The West African nation of Cape Verde has seen a dramatic increase in the number of loggerhead sea turtle nests on its beaches.
Increasing nearly 2,000% from 2015 to 2020, it places the archipelago as the world’s second-most visited nesting spot for the large marine reptiles.
Boots-on-the-ground work and a changing of economic fortunes have allowed the islanders of Cape Verde to see the turtles as a much-needed part of their marine ecosystem, rather than a slow-moving lunch box as had been the case in leaner times.
During the last six years, nest counts on the islands of Sal, Maio, and Boa Vista have risen from 10,725 to nearly 200,000, while poaching has also significantly fallen.
“With environmental education, watching over 180 kilometers of beaches and applying new legislation that criminalizes hunting and consumption of turtles, the catch rate has decreased significantly, from 8.25% in 2015 to 1.54% in 2020,” said Gilberto Silva, Cape Verdean Minister of Agriculture and Environment.
During nesting season, hundreds of members from local NGOs patrol the beach, counting nest sights under the light from the stars, and guarding the turtles from potential poachers. They will also measure them and secure a tracking chip so their nesting patterns and movements can be studied.
Another feature of the dramatically successful conservation program is the punishment for poachers. The Guardian reports that after new environmental laws passed in 2018, they are often sentenced to long hours of community service during which they have to follow around the NGO workers, and aid in the loggerhead conservation program.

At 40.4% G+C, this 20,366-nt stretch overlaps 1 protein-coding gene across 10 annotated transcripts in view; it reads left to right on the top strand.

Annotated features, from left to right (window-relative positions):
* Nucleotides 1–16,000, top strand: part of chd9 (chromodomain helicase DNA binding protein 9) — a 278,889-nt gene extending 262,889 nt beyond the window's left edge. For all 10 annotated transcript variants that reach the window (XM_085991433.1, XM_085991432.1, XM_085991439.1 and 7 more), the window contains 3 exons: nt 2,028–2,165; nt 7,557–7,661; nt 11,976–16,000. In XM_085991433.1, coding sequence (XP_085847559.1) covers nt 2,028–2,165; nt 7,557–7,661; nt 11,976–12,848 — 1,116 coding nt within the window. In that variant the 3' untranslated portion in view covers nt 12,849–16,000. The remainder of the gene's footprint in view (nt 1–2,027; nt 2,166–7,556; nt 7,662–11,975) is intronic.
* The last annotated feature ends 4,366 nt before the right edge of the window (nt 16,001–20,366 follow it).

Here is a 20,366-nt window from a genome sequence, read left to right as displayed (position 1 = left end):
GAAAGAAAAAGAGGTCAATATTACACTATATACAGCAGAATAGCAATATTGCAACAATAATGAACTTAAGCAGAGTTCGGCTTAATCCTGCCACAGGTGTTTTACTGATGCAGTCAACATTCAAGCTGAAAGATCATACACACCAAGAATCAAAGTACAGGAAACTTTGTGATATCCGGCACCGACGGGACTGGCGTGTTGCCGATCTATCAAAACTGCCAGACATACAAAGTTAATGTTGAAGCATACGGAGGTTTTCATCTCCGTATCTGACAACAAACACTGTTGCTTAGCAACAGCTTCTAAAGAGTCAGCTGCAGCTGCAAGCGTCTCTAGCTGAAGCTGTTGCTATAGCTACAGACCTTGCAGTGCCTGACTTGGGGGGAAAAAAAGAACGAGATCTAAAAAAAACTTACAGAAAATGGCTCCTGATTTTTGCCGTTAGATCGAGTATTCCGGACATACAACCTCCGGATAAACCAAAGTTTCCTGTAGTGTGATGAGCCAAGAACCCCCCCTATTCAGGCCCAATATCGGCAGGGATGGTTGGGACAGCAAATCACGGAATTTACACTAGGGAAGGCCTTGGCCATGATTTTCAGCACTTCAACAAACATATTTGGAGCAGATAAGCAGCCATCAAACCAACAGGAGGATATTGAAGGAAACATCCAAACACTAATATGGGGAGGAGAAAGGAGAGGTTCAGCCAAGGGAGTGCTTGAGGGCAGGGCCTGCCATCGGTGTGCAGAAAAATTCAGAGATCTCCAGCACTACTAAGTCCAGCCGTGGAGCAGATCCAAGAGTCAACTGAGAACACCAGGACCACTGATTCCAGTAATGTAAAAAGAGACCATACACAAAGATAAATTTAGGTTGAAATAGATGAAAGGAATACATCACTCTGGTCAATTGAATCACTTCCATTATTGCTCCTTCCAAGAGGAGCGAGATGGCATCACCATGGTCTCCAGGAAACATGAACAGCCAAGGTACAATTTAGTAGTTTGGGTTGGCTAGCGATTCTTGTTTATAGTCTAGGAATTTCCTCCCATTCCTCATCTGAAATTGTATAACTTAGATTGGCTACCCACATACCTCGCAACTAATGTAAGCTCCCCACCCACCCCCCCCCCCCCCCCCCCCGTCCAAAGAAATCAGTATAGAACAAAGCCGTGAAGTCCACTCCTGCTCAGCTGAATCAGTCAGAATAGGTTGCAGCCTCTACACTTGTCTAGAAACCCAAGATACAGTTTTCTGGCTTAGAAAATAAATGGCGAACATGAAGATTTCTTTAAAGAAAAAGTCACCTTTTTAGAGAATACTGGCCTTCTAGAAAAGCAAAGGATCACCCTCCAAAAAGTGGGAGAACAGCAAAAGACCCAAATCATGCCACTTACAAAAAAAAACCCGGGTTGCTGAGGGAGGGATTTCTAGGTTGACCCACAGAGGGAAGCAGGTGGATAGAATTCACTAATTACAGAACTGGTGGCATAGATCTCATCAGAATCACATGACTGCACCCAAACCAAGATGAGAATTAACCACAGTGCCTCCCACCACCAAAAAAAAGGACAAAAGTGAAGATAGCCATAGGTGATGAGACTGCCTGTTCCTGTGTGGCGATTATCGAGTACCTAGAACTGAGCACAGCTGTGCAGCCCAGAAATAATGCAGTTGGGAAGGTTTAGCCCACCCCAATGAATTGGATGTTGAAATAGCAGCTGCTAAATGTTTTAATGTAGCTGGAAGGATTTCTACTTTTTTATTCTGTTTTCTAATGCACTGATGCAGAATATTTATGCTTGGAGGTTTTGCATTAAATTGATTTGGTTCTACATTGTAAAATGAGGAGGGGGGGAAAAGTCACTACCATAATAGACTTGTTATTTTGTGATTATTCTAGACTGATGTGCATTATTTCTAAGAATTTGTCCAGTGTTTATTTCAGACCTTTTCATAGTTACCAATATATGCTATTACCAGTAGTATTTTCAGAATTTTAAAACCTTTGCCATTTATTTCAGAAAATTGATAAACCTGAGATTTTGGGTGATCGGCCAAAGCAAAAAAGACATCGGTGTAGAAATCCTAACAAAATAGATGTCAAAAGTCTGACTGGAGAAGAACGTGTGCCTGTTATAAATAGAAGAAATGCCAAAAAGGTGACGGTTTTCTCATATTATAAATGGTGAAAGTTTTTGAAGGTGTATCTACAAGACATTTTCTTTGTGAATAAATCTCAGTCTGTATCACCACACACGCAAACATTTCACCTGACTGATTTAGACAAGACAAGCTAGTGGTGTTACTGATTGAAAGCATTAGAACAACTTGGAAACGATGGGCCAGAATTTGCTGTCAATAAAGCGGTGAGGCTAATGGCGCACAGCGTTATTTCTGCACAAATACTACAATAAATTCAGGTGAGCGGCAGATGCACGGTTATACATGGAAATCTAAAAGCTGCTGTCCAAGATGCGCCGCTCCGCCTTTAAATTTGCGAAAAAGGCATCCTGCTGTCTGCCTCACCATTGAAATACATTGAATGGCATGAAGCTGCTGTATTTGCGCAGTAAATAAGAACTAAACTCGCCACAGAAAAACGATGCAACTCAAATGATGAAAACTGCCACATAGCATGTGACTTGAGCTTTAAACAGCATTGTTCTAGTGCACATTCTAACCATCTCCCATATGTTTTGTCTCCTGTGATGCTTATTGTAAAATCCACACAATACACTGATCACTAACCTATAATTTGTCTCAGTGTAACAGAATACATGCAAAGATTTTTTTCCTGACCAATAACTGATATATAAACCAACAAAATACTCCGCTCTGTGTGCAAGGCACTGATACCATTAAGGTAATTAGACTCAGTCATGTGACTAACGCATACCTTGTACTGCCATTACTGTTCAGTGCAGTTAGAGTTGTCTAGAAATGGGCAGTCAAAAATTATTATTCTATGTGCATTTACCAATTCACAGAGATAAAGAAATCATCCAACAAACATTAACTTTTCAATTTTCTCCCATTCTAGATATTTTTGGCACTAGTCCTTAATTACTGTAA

This offers the chance for poachers to see the sea turtles as a natural treasure rather than a profitable one.
Cape Verde, like Thailand and Florida, noticed that COVID-19-related restrictions led to increases in sea turtles from multiple species, however experts believe the rise is more down to conservation work.
“Conservation efforts in Cape Verde began 20 years ago—that’s the time it takes for baby turtles to come back as adults,” Albert Taxonera, founder and co-director of one of the turtle-protecting NGOs, Project Biodiversity, told The Guardian. What is for certain—these new numbers are good news indeed.